A lot has been learnt from the HIV response which can help fight the COVID-19 pandemic. By observation and people’s experiences we have come to understand and accept that both viruses thrive on fear, ignorance and inequalities.
It important that the responses focus on people and engage communities, are based on evidence and human rights, and reach and protect the most vulnerable and marginalized, without any stigma or discrimination. There are widespread misconceptions and needless fear of people who have recovered from Covid-19, as they are believed to pose a health risk to others.
Covid-19 survivors are stigmatized and avoided. As a result, many Ghanaians with symptoms are often unwilling to test for fear of being stigmatized if the result is positive.
Responses centered on people and engaging communities based on facts will go a long way protect the vulnerable and the marginalized against stigma and discrimination.
Community actors in the HIV response, like the Models of Hope, are effectively deployed to support the national effort.
Models of Hope volunteers work to stop new HIV infections, ensure that everyone living with HIV has access to treatment, protect and promote human rights and produce data for decision-making.
Community actors can carry out outreach for testing and help link people who test positive to life-saving treatment and to encourage persons on treatment to stay on treatment so that the virus in their bodies reaches an un-detectable state and therefore un-transmittable.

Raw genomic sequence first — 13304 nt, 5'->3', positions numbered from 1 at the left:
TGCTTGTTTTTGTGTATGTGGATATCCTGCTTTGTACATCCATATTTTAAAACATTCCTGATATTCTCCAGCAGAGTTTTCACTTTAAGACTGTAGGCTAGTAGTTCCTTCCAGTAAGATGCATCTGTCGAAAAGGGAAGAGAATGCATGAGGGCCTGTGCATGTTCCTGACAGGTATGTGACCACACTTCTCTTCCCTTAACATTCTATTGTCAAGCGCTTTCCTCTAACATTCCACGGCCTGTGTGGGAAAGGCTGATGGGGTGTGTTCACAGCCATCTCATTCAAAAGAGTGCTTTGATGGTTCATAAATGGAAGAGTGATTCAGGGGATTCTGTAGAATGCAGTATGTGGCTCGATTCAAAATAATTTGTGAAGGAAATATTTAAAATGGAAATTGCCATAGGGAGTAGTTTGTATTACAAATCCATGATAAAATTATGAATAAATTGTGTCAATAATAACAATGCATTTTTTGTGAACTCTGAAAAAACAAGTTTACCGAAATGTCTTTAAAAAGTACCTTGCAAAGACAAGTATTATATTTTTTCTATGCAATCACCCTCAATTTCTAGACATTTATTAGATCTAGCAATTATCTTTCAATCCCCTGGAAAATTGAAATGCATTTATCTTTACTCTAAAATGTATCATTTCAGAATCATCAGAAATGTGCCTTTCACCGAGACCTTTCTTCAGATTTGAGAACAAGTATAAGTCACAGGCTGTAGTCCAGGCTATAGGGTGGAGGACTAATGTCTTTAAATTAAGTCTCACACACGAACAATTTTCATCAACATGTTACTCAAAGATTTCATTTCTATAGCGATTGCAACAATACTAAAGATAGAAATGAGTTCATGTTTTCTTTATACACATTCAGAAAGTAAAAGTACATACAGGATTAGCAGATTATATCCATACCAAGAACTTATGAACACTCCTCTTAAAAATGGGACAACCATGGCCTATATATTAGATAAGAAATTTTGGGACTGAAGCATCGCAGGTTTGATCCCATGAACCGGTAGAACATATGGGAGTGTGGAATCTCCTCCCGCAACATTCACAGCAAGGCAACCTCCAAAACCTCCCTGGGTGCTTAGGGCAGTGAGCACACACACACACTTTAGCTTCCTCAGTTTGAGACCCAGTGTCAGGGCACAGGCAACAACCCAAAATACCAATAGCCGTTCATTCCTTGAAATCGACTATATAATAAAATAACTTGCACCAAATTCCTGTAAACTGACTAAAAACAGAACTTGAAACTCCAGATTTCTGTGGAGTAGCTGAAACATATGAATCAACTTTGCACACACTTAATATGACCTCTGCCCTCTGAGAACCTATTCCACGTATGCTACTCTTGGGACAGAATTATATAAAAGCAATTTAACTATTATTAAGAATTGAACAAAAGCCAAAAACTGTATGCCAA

These community actors must be protected at all times not only because of the quality of the delivery in their work but more importantly sure that their lives are protected.
Country Director of UNAIDS, Angela Trenton-Mbonde stated at the Launch of the One Million PPE for frontline health workers campaign, an Initiative of the Millennium Promise Alliance that, “Protection of our Frontline Health Workers is critical. The vulnerable segments of our population, whether persons living with HIV, survivors of tuberculosis, persons with non-communicable diseases, such as diabetes and hypertension – these are all cared for by the Frontline Health Workers. By protecting Frontline Health Workers, we are protecting the whole community.”
In the early days of the HIV epidemic, millions of lives were lost needlessly because HIV treatment was not available in developing countries.
We now must make sure that when a COVID-19 vaccine is developed, it is available to everyone everywhere free of charge. We applaud the courage and commitment to service of the Health Workers of Ghana who are at the frontline. They are #RealLifeHeroes.
Studies show that approximately 10% of all COVID-19 cases globally are among health workers. In Ghana, over 2000 Frontline Health Workers have been infected with COVID-19, and we are saddened that we have lost some of them to the disease.
UNAIDS, the Joint United Nations Programme on HIV/AIDS, leads and inspires the world to achieve its shared vision of zero new HIV infections, zero discrimination and zero AIDS-related deaths. UNAIDS unites the efforts of 11 UN organizations—UNHCR, UNICEF, WFP, UNDP, UNFPA, UNODC, UN Women, ILO, UNESCO, WHO and the World Bank—and works closely with global and national partners towards ending the AIDS epidemic by 2030 as part of the Sustainable Development Goals.